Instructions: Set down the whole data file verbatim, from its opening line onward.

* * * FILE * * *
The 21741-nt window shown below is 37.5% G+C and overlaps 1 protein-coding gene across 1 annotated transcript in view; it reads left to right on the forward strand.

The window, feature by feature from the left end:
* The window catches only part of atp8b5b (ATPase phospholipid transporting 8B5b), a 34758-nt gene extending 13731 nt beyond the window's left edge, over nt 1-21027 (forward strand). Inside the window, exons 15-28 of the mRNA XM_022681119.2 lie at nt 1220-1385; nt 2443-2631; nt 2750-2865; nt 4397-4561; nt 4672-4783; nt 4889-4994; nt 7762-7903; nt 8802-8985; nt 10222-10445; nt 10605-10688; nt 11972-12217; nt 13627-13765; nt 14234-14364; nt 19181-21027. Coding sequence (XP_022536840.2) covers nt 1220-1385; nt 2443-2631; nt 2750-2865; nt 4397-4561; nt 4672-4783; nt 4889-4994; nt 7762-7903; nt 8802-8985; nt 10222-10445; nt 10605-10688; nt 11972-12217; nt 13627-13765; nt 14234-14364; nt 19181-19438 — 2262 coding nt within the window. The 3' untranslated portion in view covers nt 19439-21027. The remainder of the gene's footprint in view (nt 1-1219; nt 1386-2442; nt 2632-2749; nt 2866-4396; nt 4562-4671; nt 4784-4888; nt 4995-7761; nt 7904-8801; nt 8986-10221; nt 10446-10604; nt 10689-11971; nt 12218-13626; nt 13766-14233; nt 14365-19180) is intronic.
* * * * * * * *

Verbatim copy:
The 21741-nt window shown below is 37.5% G+C and overlaps 1 protein-coding gene across 1 annotated transcript in view; it reads left to right on the forward strand.

The window, feature by feature from the left end:
* The window catches only part of atp8b5b (ATPase phospholipid transporting 8B5b), a 34758-nt gene extending 13731 nt beyond the window's left edge, over nt 1-21027 (forward strand). Inside the window, exons 15-28 of the mRNA XM_022681119.2 lie at nt 1220-1385; nt 2443-2631; nt 2750-2865; nt 4397-4561; nt 4672-4783; nt 4889-4994; nt 7762-7903; nt 8802-8985; nt 10222-10445; nt 10605-10688; nt 11972-12217; nt 13627-13765; nt 14234-14364; nt 19181-21027. Coding sequence (XP_022536840.2) covers nt 1220-1385; nt 2443-2631; nt 2750-2865; nt 4397-4561; nt 4672-4783; nt 4889-4994; nt 7762-7903; nt 8802-8985; nt 10222-10445; nt 10605-10688; nt 11972-12217; nt 13627-13765; nt 14234-14364; nt 19181-19438 — 2262 coding nt within the window. The 3' untranslated portion in view covers nt 19439-21027. The remainder of the gene's footprint in view (nt 1-1219; nt 1386-2442; nt 2632-2749; nt 2866-4396; nt 4562-4671; nt 4784-4888; nt 4995-7761; nt 7904-8801; nt 8986-10221; nt 10446-10604; nt 10689-11971; nt 12218-13626; nt 13766-14233; nt 14365-19180) is intronic.